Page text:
Chen, who is 54, is credited in China with developing a nasal spray that helped protect health care workers against severe acute respiratory syndrome (SARS) in 2003, and with making significant contributions to treating Ebola during the 2014-16 outbreak.
She went to Wuhan on Jan. 26, days after the government conceded the virus could be transmitted between people, and has been working at the Wuhan Institute of Virology to develop a vaccine ever since.
Her efforts have been lauded in state media as the most promising among nine possible treatments that Chinese scientists are developing.
One Shanghai-based expert, Xu Jianqing, has given himself a shot of a vaccine he had already tested in mice and monkeys. But Xu has said that, unlike with SARS and Middle East respiratory syndrome, the host and the pathway of the novel coronavirus remain unclear, hampering vaccine development.
Scientists say the coronavirus most likely began in bats and jumped to an intermediate carrier, perhaps pangolins, before mutating into a form that humans could catch.
Chen has said that the earliest her team can start clinical trials is April. But there is little detail about what trials have been commenced – and whether Chen received her own vaccine.
Commentators have expressed skepticism online, suggesting the photo showing her receiving an injection was dated and doubting that a rapid solution was possible.
But viewing this as a competition was the wrong approach, said Leo Poon, professor of public health laboratory sciences at Hong Kong University.
“It’s always good to have multiple vaccines being developed at the same time so that we have options and can see which one is best,” he said. “Determining whether vaccines are safe to use takes quite a lot of effort and you can’t just vaccinate 10 people and say that it’s safe.”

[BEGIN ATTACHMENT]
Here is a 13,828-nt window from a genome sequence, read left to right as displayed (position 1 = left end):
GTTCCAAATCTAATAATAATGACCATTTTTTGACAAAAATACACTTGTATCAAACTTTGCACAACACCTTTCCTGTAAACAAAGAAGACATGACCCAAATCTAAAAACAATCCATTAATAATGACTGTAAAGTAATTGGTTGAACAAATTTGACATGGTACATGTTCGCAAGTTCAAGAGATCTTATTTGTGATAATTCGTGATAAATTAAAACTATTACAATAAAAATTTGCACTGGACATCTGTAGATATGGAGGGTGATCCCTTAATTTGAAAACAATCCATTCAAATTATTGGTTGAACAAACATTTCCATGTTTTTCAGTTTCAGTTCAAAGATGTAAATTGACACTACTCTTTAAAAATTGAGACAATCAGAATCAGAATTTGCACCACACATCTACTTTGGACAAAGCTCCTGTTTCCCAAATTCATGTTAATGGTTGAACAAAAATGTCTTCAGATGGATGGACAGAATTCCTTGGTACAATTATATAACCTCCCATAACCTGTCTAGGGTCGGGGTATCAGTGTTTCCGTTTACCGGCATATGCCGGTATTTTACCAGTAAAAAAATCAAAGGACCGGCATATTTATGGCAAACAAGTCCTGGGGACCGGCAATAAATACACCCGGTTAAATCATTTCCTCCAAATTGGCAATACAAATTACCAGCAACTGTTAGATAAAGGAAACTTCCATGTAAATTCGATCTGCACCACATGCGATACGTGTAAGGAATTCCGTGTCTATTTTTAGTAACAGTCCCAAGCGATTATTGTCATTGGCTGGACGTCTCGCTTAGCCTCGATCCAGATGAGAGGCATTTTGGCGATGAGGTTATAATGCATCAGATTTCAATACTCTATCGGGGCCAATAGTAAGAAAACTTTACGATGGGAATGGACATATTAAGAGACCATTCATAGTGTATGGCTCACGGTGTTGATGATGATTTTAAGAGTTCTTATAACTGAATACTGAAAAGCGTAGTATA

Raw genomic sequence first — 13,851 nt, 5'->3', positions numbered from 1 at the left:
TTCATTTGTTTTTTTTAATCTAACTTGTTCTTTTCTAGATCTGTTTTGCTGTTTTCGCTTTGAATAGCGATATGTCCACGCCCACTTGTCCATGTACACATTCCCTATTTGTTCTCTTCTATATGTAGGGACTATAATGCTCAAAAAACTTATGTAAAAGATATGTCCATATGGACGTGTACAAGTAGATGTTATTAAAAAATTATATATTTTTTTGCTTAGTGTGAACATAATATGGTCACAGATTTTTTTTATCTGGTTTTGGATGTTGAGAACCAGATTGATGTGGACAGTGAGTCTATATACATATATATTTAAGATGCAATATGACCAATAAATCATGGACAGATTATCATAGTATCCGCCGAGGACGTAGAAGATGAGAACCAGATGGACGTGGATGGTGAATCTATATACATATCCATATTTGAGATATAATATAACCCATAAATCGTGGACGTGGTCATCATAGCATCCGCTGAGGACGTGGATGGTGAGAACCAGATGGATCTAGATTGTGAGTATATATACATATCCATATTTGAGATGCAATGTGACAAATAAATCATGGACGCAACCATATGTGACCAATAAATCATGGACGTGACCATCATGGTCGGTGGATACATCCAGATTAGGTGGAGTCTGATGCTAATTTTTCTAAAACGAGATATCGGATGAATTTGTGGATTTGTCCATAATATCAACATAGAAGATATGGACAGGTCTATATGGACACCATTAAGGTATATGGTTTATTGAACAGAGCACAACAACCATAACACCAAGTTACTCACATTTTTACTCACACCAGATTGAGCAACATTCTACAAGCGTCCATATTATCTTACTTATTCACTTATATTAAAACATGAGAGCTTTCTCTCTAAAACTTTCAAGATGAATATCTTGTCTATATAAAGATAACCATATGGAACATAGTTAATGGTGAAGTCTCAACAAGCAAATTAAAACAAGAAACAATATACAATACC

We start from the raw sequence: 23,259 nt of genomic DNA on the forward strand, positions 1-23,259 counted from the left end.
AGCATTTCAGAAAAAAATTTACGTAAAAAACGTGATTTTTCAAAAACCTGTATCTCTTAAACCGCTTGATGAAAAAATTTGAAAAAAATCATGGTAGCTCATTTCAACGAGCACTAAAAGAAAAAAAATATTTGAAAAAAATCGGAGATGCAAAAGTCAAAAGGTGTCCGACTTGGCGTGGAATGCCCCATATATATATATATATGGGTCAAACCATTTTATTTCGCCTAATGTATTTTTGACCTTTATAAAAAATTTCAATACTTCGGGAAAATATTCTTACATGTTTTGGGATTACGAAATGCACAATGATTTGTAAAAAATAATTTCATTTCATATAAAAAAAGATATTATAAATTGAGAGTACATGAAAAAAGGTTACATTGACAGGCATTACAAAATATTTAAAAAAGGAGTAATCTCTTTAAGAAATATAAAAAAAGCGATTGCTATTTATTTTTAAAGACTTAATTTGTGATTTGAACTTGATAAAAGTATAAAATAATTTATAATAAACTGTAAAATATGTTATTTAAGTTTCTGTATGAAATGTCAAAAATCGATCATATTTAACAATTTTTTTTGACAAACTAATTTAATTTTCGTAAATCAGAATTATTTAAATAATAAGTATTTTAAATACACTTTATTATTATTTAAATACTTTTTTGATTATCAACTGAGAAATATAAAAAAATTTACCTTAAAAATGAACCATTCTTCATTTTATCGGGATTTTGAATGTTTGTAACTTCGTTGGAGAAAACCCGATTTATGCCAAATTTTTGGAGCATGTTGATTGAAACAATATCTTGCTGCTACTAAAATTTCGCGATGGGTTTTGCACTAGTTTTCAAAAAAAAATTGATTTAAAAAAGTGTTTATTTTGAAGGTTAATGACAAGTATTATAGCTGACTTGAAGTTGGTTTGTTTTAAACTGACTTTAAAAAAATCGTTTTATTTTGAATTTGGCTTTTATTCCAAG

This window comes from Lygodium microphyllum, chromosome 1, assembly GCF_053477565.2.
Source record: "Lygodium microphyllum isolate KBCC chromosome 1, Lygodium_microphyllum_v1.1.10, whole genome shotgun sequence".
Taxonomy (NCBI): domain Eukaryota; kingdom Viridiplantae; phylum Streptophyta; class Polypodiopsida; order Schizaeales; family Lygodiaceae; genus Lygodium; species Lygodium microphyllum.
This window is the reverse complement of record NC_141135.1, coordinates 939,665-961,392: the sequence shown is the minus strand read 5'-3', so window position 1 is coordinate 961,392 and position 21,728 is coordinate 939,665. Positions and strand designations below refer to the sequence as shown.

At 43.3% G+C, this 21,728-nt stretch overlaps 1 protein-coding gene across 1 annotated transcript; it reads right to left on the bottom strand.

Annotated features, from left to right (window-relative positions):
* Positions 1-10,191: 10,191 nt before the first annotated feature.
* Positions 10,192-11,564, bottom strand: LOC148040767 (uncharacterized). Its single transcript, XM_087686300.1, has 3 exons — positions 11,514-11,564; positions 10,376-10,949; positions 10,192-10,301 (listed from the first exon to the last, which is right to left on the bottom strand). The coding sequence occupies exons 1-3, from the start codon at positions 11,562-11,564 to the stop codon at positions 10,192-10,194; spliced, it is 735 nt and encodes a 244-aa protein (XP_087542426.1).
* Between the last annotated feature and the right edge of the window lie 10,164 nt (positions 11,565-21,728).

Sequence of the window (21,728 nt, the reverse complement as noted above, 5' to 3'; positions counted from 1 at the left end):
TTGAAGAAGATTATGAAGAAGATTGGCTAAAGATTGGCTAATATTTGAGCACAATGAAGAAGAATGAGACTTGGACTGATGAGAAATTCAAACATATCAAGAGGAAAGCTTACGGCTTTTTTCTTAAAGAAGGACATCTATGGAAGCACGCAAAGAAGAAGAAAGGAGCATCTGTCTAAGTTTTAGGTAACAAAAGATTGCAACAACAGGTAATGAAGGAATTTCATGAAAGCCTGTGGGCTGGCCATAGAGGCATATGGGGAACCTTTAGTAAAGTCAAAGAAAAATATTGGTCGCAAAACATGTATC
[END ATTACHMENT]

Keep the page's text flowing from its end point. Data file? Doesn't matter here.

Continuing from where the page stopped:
Even with seasonal flu prevention, it took about six months to develop a vaccine against the H1N1 strain in 2009, Poon said.
The contest over vaccine development comes as relations between the world’s two largest economies plumb new depths.
With a tentative trade deal signed Jan. 15, analysts like Carla Freeman, U.S.-China Chair at the Library of Congress, hoped that the United States and China had overcome a key area of dispute and could work together on issues of common concern, such as North Korea.
But these hopes withered with the tensions that erupted as the severity of the virus became known, escalating as President Trump called it the “Chinese virus” and Chinese diplomats openly suggest biological warfare by American soldiers.
“There is a huge amount at stake,” said Freeman, noting that the tensions could spur China to divert or restrict sales of supplies such as protective gear for medical personnel and the active ingredients in prescription medicines, including antibiotics.
“This crisis might have been an opportunity for the U.S. and China to push the reset button on their relationship,” she said. “Unfortunately, amid politics on both sides, that opportunity appears lost.”
Lyric Li in Beijing and Tiffany Liang in Hong Kong contributed to this report.